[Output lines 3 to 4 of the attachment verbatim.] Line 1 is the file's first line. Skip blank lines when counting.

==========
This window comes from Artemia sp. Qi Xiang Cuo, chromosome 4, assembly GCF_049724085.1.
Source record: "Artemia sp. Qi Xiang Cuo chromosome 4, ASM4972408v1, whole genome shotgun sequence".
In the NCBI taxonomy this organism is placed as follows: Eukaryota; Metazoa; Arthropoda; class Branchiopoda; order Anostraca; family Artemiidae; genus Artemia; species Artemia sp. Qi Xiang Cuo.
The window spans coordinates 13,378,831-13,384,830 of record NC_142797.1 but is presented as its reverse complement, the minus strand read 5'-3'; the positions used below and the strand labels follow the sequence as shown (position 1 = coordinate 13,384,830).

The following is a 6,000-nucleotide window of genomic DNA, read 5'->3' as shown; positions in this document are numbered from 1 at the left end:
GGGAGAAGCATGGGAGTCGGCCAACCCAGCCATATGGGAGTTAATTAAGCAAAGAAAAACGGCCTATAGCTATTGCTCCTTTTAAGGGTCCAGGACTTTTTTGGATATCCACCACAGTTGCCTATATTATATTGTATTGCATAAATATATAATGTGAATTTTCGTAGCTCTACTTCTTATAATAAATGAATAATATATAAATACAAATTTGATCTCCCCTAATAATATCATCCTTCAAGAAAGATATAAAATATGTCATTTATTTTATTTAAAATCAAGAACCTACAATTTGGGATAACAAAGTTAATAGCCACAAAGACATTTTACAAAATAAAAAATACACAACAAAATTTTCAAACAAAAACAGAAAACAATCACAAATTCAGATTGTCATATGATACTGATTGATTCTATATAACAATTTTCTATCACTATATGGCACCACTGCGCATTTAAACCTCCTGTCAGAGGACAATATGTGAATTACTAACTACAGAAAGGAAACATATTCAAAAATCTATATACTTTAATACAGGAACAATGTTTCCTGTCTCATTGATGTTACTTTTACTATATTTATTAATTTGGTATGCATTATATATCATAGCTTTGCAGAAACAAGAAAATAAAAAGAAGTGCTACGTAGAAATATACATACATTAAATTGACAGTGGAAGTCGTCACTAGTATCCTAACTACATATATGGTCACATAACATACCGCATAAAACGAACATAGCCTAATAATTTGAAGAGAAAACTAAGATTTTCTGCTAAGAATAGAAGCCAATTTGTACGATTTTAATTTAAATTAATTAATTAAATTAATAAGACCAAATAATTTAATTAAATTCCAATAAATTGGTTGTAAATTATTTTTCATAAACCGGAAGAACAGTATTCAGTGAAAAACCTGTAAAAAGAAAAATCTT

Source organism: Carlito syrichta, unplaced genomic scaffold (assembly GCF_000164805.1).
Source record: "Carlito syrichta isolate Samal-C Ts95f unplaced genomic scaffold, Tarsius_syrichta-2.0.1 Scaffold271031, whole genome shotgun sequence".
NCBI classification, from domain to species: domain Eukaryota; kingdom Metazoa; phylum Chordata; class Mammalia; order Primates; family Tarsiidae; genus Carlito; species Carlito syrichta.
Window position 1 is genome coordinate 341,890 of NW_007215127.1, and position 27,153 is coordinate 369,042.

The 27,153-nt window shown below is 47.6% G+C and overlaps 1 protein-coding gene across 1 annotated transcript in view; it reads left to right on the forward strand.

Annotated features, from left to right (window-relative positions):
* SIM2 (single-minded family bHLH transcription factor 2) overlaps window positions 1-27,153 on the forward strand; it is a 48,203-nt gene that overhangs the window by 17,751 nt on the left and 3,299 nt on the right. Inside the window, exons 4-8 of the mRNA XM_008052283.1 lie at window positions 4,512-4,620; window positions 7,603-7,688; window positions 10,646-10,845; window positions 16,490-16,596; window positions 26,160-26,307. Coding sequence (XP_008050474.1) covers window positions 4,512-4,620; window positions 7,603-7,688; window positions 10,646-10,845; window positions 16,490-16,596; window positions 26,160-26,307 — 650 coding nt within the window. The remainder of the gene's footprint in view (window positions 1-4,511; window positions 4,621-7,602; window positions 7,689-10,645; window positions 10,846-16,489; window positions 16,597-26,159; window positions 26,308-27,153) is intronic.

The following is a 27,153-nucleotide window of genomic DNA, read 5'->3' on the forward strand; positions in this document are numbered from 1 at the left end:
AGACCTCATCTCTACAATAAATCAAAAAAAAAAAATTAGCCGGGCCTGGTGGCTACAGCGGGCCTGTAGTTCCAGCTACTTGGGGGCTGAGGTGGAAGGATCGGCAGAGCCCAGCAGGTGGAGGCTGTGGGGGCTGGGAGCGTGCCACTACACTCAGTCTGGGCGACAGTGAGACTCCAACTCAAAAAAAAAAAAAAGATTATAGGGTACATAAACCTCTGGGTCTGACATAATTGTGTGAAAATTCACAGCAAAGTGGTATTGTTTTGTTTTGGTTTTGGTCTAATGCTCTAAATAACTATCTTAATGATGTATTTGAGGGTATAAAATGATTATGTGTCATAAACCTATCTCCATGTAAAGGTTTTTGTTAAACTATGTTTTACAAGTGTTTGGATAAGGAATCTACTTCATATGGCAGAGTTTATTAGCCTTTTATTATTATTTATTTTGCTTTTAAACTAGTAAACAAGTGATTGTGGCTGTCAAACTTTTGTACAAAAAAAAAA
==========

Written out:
In the NCBI taxonomy this organism is placed as follows: Eukaryota; Metazoa; Arthropoda; class Branchiopoda; order Anostraca; family Artemiidae; genus Artemia; species Artemia sp. Qi Xiang Cuo.
The window spans coordinates 13,378,831-13,384,830 of record NC_142797.1 but is presented as its reverse complement, the minus strand read 5'-3'; the positions used below and the strand labels follow the sequence as shown (position 1 = coordinate 13,384,830).